It was a very busy week with plenty of orders whizzing out and several box collections made which was great. I also managed to squeeze in a PLATO Sustain meeting, a trip to Mums, a day at Four Oaks trade show and a morning in Wem (Shropshire) picking up our new hand held rugged computer (like a big smart phone) and learning how to make it fit on our system. I haven’t been to Four Oaks for years and saw lots of interesting stuff. Unfortunately Caroline has confiscated the cheque book so I didn’t come away with anything other than a handful of brochures and a few ideas lined up for next year’s improvements. Philips lighting were showing their range of LED lighting for use in growth rooms which looks promising for the microprop lab, I expect we will get a trial going in there soon to test them out. They can reduce the direct energy cost by 60% and lower the requirements for cooling on top of that (it’s cheaper to heat than cool with air source heat pump systems like ours). If the plants like them it will pay back within 3-4 years. I must admit they look odd as the lighting arrays are made up of a mix of just blue and red lights and look quite dark. They only add white lights (if needed) to help us see what we are doing!

It was noticeable on several stands that sustainability was shooting up the agenda although it is still shocking to see some of the lack of thought and amount of waste created at this sort of event. One example was the lunch boxes delivered to the exhibitors of which there were hundreds. Organised by Four Oaks and sponsored by Horticulture Week, they were corex (corrugated plastic) suitcases holding the sandwich, apple, crisps and possibly a drink. They looked wasteful, dated, out of touch, and dominated the rubbish bins. Luckily I am now so old I can make a fuss without embarrassment, well not to me anyway, so I stirred it up with most of the exhibitors I spoke to and went to the Hort Week stand to see if they had registered what a poorly thought out promotion this was. The two youngsters on the stand had differing views, one asked if they were really that bad and the other hung his head in shame admitting that they had paid for these and perhaps they could have done a better job. There is still a long way to go in this world to get things going in the right direction and it gets a bit scary when horticulture, a fundamentally green industry, still has such a blinkered view. Luckily I do get to hear from some of you about how much you are doing at work and in your own homes to move things forward so well done you lot, keep it up.

Nature notes

House martins still in the nests but feeding well. Although our swallows have gone I still saw lots in Shropshire so it might not be too late.

Have a good week, from all at Kirton Farm Nurseries

Monday, 5 September 2011

September already, how did that happen? I’m not desperately keen on sunshine and heat but it doesn’t feel like summer has happened yet. An unsettled and windy (hurrah) week to come is going to feel autumnal but we could still have a couple of summery weeks yet with a bit of luck. Anyway I’m not too worried now as we had our summer break last Sunday with a lovely day trip to the sunny Isle of Wight. Beer and sandwiches on the beach and slight sun scorch after rashly removing my socks from under my sandals. The beach cleared after a short shower just in time for a quick game of beach cricket where I took the ‘catch of the day’ before retiring hurt with a groin strain after doing the splits trying a bit too hard stretching for a wide ball. I missed our first hockey game yesterday because of that, claiming to have picked up the injury training in preparation for the new season. It’s a good job I only went for the day or I would be in a wheel chair by now.

We are just coming towards to the end of the potting for next spring’s crops, the last compost load comes in on Monday and we just have a few more tunnels to clear to make room for it all. We can then get stuck in to some nursery maintenance to get prepared for the winter. With a bit of luck it won’t be as dramatic as the last two, we are not very good with snow down here and we did loose quite a lot of the less hardy stock in the very cold snaps. With a bit more preparation we will hopefully avoid that level of loss and come into a nice sunny spring with even better stock than ever before. We have got to recover the despatch area, the mess room and the lab very soon as all are leaking badly and internal running water in the winter is no fun when it’s not in the pipes.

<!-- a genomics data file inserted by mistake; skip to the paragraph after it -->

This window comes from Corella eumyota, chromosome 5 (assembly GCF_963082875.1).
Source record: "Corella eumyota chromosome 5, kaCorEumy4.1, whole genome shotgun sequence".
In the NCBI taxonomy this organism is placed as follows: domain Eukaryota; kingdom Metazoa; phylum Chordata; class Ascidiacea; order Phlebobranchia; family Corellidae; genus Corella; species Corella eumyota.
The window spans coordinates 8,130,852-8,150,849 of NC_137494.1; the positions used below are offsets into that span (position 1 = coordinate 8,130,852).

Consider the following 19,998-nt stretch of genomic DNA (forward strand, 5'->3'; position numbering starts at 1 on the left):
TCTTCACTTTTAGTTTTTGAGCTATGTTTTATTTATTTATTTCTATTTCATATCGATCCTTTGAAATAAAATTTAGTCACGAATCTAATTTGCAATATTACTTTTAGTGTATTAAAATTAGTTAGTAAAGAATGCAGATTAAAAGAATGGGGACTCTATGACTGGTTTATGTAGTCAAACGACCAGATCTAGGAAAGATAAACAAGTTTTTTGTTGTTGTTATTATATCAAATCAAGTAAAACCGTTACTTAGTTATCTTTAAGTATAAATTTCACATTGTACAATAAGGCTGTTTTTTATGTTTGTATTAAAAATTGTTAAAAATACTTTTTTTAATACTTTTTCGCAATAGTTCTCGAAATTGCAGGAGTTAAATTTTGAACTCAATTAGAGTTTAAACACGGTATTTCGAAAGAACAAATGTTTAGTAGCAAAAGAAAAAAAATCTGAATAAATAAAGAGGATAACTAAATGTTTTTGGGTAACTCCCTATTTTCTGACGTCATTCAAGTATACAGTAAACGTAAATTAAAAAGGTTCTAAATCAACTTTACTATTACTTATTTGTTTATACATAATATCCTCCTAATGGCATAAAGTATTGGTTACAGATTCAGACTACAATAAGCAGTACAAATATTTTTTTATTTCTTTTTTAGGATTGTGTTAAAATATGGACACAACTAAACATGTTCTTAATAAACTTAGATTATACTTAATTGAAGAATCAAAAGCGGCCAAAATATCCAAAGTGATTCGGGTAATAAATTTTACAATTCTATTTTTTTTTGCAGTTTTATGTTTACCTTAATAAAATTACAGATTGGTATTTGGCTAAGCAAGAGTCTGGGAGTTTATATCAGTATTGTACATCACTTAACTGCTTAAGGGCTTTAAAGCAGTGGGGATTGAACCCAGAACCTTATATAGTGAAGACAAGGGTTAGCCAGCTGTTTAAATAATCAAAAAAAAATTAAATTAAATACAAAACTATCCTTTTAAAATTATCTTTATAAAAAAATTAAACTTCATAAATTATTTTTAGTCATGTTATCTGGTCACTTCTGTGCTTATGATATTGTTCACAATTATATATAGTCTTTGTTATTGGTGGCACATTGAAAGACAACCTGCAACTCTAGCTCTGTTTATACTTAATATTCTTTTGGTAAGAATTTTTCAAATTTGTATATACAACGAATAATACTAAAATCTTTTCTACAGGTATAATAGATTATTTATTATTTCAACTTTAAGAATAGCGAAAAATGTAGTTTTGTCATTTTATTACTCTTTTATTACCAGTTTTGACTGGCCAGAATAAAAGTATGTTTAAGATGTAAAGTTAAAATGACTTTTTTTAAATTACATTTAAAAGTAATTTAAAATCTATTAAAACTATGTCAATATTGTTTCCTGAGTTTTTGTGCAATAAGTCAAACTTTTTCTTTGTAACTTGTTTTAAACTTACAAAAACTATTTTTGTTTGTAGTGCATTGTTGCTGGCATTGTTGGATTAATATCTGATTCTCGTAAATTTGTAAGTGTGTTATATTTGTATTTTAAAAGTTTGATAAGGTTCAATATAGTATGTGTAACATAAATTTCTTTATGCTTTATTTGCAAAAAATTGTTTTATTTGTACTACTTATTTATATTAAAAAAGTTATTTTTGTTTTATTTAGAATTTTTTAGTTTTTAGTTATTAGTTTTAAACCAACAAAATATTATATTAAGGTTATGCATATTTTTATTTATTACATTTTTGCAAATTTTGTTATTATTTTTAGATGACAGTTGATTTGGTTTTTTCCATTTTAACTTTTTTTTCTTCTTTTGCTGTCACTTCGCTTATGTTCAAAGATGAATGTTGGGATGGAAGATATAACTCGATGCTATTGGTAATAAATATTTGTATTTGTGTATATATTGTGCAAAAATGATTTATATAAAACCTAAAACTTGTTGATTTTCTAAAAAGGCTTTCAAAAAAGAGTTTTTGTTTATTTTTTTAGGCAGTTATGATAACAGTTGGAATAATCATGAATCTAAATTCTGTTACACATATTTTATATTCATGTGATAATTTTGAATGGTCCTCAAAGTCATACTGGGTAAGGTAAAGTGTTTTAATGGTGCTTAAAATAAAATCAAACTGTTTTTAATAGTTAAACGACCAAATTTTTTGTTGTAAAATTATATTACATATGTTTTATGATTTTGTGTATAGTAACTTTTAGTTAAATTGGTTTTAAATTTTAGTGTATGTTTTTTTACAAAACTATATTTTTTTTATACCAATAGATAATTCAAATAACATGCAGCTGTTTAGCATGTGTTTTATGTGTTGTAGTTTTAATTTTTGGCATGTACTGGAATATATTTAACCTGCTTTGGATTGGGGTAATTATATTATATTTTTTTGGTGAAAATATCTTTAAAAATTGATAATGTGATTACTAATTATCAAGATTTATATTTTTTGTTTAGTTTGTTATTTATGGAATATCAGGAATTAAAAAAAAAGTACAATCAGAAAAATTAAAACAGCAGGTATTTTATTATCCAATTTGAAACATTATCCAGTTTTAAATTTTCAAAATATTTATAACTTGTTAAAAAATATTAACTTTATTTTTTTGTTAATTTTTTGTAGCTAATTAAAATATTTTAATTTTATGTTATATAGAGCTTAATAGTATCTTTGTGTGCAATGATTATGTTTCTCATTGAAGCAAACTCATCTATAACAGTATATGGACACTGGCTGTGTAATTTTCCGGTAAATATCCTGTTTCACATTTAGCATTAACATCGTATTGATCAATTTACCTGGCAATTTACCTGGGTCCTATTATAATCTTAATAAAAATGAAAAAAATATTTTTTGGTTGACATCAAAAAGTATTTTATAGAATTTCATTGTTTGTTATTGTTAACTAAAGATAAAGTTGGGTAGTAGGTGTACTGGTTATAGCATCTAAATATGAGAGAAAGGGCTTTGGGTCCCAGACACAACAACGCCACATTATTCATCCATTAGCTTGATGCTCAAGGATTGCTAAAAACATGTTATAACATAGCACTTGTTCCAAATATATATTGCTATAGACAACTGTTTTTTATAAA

One thing that will be interesting to see is the performance of the house heating over an entire autumn and winter. Last year’s insulation efforts (roof, cavity walls and under-floor) and wood burner fitting were only completed in mid December and the reduction in oil consumption was dramatic even for part of the cold season. The oil savings made have already paid back the insulation costs and part of the burner fitting so a whole season’s savings should go even further. If you have not looked at insulating recently, take a look, the benefits to the environment and the annual financial rewards are impressive and in our case the comfort improvement on cold nights is luxurious.

Although we didn’t have a particularly breezy August the figures for the first month of turbine generating look ok. Not earth shattering but a reasonable start. We won’t really know how things look on the production front until we have been going a couple of years as the wind does vary so much. Overall we generated about 2/3rds of the average monthly output needed to reach our estimated annual generation, but our consumption reduced a bit too with a replacement air source heat pump with a more efficient model. If we not had the set up problem with the one turbine which put it out of action for several of the windiest days we would have come very close to a carbon neutral electric supply which had been one of our main targets for the project. The month ended on a whimper with our first nil generation day, but hopefully this week we might see what could be done in a breezier spell.

Nature notes

Swallows have all gone and a lot of the house martins too although there are at least three if not four nests of house martins still with a late second batch of youngsters in residence. Hopefully they haven’t left it too late and they get airborne soon before the cool and wet gets a grip.

Have a good week, from all at Kirton Farm Nurseries